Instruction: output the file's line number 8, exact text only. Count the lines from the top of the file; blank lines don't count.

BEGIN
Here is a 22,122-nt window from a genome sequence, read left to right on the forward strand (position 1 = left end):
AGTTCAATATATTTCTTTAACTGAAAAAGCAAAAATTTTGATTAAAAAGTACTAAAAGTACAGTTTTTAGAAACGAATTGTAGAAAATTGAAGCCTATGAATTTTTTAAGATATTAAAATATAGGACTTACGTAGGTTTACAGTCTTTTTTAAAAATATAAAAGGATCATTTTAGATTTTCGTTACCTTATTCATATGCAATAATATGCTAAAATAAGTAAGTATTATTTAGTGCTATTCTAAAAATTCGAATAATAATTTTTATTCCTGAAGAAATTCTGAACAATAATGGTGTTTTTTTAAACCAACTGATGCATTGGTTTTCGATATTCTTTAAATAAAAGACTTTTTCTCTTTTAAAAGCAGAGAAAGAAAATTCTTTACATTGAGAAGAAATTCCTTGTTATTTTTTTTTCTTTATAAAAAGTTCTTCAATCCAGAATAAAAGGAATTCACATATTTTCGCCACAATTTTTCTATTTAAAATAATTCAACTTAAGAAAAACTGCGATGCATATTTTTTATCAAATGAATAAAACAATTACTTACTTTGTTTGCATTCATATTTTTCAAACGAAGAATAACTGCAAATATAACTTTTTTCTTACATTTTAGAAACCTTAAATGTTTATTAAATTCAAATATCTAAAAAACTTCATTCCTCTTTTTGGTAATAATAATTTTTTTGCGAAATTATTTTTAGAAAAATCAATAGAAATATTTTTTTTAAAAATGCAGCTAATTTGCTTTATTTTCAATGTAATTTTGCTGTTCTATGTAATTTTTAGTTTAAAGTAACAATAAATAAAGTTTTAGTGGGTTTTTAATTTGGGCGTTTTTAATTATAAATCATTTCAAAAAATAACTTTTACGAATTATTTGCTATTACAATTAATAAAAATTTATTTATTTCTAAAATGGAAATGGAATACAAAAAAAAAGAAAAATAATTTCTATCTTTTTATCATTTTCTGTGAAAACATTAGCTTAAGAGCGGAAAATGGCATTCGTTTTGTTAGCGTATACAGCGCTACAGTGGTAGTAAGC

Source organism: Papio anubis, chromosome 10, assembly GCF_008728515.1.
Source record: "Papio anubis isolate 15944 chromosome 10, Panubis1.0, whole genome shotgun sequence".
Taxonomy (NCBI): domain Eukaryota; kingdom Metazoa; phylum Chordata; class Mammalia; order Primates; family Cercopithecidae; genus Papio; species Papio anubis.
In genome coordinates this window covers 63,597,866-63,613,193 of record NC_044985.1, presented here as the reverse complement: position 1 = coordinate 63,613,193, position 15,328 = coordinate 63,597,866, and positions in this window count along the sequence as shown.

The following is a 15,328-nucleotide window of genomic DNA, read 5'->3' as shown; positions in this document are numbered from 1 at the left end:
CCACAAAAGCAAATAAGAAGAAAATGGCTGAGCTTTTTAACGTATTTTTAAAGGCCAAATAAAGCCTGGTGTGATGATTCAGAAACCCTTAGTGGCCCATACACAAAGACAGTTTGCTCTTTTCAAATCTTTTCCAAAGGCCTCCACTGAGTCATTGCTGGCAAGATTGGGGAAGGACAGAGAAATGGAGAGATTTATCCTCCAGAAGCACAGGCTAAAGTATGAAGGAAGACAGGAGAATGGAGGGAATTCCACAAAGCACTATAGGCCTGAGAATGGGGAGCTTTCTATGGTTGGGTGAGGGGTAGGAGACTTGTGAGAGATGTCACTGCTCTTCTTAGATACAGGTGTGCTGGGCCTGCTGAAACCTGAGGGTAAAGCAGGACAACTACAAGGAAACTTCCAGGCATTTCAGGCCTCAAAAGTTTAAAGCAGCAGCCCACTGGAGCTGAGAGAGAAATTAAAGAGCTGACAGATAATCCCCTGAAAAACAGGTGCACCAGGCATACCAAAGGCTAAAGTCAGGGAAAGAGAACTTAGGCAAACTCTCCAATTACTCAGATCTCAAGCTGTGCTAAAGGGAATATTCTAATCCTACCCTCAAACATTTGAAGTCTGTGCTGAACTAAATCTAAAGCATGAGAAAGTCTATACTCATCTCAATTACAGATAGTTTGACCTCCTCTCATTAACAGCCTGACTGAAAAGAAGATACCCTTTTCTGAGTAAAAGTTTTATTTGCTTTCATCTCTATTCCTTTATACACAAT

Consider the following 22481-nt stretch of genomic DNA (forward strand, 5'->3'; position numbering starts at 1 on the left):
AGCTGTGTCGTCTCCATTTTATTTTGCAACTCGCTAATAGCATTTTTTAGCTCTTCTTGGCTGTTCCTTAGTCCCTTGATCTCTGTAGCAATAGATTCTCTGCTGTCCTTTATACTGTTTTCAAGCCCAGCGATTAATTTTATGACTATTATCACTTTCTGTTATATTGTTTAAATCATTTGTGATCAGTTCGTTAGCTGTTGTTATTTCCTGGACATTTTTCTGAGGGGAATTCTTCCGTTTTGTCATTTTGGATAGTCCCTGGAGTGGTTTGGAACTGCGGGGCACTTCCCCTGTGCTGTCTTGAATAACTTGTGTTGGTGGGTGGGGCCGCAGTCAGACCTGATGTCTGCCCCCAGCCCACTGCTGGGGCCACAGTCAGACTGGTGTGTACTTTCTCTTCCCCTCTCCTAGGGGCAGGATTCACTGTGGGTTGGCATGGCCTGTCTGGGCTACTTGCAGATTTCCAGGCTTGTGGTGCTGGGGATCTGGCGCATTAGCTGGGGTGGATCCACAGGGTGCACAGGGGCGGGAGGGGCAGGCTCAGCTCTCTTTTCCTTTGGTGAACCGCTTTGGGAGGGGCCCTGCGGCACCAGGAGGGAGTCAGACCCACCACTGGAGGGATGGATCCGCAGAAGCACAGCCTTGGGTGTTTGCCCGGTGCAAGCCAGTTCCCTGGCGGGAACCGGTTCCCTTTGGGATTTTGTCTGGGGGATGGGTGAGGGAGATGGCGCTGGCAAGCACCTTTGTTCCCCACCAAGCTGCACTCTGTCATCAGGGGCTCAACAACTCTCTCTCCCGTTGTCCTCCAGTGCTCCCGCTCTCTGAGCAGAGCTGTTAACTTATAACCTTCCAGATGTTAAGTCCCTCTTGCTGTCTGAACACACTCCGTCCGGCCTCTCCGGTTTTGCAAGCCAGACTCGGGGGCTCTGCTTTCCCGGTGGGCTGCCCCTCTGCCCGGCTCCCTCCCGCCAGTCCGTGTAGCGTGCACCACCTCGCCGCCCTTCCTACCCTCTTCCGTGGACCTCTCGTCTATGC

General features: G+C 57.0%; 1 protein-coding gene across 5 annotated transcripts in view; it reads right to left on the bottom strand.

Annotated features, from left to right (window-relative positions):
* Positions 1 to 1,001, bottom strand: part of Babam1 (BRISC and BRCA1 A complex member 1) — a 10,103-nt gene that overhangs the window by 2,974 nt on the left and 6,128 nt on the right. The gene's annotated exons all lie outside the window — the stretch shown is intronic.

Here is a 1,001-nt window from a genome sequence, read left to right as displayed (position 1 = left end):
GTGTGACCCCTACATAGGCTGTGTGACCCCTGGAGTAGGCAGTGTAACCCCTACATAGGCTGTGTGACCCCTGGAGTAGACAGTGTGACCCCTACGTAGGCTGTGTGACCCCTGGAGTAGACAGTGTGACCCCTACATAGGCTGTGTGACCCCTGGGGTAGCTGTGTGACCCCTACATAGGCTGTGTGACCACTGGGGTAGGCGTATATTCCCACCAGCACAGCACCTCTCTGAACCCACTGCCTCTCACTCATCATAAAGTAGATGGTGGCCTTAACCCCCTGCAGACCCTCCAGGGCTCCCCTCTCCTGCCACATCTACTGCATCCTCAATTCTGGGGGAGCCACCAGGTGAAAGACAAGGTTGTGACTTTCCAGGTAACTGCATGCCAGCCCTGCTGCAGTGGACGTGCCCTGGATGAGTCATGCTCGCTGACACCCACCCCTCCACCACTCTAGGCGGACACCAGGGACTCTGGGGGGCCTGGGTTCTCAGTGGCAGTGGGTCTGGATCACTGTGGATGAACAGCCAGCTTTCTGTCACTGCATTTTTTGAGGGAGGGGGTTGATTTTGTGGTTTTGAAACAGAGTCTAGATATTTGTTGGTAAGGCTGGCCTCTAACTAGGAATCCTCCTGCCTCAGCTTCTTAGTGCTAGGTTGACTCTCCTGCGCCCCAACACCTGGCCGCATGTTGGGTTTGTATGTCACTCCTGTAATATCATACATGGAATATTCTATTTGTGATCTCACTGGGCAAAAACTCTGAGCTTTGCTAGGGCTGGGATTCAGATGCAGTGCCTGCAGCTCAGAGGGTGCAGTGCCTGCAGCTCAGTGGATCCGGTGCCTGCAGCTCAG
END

CCACAAAAGCAAATAAGAAGAAAATGGCTGAGCTTTTTAACGTATTTTTAAAGGCCAAATAAAGCCTGGTGTGATGATTCAGAAACCCTTAGTGGCCCATACACAAAGACAGTTTGCTCTTTTCAAATCTTTTCCAAAGGCCTCCACTGAGTCATTGCTGGCAAGATTGGGGAAGGACAGAGAAATGGAGAGATTTATCCTCCAGAAGCACAGGCTAAAGTATGAAGGAAGACAGGAGAATGGAGGGAATTCCACAAAGCACTATAGGCCTGAGAATGGGGAGCTTTCTATGGTTGGGTGAGGGGTAGGAGACTTGTGAGAGATGTCACTGCTCTTCTTAGATACAGGTGTGCTGGGCCTGCTGAAACCTGAGGGTAAAGCAGGACAACTACAAGGAAACTTCCAGGCATTTCAGGCCTCAAAAGTTTAAAGCAGCAGCCCACTGGAGCTGAGAGAGAAATTAAAGAGCTGACAGATAATCCCCTGAAAAACAGGTGCACCAGGCATACCAAAGGCTAAAGTCAGGGAAAGAGAACTTAGGCAAACTCTCCAATTACTCAGATCTCAAGCTGTGCTAAAGGGAATATTCTAATCCTACCCTCAAACATTTGAAGTCTGTGCTGAACTAAATCTAAAGCATGAGAAAGTCTATACTCATCTCAATTACAGATAGTTTGACCTCCTCTCATTAACAGCCTGACTGAAAAGAAGATACCCTTTTCTGAGTAAAAGTTTTATTTGCTTTCATCTCTATTCCTTTATACACAAT